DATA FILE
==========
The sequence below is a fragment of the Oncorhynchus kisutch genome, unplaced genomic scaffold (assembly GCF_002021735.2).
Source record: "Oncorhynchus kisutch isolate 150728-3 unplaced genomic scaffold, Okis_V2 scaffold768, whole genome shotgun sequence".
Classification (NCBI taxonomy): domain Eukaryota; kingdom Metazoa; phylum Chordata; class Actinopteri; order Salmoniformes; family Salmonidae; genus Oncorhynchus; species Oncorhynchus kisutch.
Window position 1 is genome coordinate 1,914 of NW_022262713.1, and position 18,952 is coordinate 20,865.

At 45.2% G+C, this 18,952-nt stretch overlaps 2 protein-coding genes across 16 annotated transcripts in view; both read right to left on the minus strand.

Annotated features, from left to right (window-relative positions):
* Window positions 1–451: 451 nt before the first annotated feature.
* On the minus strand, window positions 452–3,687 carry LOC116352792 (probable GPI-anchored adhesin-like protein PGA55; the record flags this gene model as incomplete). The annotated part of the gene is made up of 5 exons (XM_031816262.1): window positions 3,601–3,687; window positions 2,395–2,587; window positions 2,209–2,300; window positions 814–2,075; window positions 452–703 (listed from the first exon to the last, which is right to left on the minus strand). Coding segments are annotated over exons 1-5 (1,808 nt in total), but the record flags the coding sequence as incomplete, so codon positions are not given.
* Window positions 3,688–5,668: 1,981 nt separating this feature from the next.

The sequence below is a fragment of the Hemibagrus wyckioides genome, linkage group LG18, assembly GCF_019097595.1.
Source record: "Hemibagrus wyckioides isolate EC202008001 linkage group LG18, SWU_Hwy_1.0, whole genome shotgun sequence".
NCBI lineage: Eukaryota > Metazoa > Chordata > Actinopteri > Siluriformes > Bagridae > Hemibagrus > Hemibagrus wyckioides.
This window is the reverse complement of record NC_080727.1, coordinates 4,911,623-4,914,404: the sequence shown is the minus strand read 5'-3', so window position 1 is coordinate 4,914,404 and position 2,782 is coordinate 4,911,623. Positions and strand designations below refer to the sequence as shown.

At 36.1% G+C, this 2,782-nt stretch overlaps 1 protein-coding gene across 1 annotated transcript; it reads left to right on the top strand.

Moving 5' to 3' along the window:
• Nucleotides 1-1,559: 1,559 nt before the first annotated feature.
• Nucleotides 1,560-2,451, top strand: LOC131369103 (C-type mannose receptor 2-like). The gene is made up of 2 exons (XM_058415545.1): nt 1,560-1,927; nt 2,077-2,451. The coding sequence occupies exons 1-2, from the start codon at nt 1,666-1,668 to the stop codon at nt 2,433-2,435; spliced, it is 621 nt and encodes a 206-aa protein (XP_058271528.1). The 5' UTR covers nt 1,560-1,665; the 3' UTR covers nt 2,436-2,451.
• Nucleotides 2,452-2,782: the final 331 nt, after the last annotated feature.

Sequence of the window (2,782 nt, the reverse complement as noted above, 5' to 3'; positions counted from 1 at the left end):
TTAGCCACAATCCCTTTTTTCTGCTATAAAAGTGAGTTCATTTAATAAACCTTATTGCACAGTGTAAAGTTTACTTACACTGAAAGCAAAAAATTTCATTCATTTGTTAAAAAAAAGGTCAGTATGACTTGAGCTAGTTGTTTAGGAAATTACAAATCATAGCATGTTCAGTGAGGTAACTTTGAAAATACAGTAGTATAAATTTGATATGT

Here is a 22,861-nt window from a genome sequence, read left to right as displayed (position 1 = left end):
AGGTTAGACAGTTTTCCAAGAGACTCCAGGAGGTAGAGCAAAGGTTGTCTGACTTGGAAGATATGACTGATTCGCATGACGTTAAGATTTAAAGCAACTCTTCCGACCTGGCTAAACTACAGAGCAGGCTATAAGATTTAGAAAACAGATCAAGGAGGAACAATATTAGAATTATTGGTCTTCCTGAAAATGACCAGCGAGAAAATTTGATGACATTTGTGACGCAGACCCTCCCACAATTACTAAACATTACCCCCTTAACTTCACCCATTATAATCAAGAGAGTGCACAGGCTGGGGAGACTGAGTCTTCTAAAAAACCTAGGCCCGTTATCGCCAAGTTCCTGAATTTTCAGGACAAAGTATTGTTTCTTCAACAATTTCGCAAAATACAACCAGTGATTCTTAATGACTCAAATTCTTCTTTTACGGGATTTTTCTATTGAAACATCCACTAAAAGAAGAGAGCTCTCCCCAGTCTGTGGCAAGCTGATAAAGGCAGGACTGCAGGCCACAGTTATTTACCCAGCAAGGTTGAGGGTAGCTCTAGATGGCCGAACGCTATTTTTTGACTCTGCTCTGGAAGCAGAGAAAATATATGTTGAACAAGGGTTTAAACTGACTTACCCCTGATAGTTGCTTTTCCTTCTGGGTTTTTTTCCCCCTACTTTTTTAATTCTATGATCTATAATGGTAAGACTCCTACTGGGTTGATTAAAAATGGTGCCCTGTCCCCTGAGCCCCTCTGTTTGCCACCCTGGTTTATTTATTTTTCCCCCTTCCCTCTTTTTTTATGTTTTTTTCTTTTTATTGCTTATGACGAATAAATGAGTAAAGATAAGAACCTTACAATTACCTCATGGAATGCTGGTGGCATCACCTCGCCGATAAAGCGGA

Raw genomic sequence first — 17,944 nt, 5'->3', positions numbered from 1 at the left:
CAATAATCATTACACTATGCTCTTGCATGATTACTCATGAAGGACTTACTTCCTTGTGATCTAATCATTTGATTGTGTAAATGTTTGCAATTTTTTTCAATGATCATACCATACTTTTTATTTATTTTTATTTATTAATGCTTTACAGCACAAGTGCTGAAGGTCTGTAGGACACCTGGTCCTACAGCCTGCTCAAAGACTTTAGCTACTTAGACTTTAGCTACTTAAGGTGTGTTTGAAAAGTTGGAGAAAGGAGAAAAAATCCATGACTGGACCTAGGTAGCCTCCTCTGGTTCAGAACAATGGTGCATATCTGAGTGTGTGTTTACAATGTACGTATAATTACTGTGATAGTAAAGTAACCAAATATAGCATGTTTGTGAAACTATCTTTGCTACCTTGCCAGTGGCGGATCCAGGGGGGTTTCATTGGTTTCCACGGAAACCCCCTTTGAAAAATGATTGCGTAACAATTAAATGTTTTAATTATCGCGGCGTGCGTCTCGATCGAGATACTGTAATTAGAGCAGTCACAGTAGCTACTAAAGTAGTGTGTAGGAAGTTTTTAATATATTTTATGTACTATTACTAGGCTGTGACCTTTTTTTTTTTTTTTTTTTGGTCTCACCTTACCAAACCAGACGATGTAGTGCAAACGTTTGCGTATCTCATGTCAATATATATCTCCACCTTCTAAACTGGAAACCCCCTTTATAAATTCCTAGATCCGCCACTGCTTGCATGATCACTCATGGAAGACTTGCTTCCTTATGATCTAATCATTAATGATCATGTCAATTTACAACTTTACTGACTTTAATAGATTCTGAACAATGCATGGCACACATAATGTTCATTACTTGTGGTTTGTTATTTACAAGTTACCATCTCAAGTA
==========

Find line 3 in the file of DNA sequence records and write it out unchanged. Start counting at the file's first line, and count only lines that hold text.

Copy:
Classification (NCBI taxonomy): domain Eukaryota; kingdom Metazoa; phylum Chordata; class Actinopteri; order Salmoniformes; family Salmonidae; genus Oncorhynchus; species Oncorhynchus kisutch.